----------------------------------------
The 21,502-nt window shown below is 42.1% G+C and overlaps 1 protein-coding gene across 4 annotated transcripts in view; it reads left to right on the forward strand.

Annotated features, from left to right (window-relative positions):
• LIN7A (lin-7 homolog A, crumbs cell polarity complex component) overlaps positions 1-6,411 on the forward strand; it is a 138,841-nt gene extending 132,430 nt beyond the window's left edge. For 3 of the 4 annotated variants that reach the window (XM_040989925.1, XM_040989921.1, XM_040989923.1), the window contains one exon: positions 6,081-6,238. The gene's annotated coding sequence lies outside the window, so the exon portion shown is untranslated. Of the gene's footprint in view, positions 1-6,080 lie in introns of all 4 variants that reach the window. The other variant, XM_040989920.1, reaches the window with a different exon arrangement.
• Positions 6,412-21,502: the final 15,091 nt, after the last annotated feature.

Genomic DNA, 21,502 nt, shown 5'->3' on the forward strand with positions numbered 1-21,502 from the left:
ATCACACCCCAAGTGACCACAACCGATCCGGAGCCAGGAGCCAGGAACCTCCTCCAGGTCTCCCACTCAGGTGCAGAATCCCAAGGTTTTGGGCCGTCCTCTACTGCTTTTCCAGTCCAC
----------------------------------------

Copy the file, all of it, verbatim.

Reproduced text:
The 21,502-nt window shown below is 42.1% G+C and overlaps 1 protein-coding gene across 4 annotated transcripts in view; it reads left to right on the forward strand.

Annotated features, from left to right (window-relative positions):
• LIN7A (lin-7 homolog A, crumbs cell polarity complex component) overlaps positions 1-6,411 on the forward strand; it is a 138,841-nt gene extending 132,430 nt beyond the window's left edge. For 3 of the 4 annotated variants that reach the window (XM_040989925.1, XM_040989921.1, XM_040989923.1), the window contains one exon: positions 6,081-6,238. The gene's annotated coding sequence lies outside the window, so the exon portion shown is untranslated. Of the gene's footprint in view, positions 1-6,080 lie in introns of all 4 variants that reach the window. The other variant, XM_040989920.1, reaches the window with a different exon arrangement.
• Positions 6,412-21,502: the final 15,091 nt, after the last annotated feature.

Genomic DNA, 21,502 nt, shown 5'->3' on the forward strand with positions numbered 1-21,502 from the left:
ATCACACCCCAAGTGACCACAACCGATCCGGAGCCAGGAGCCAGGAACCTCCTCCAGGTCTCCCACTCAGGTGCAGAATCCCAAGGTTTTGGGCCGTCCTCTACTGCTTTTCCAGTCCAC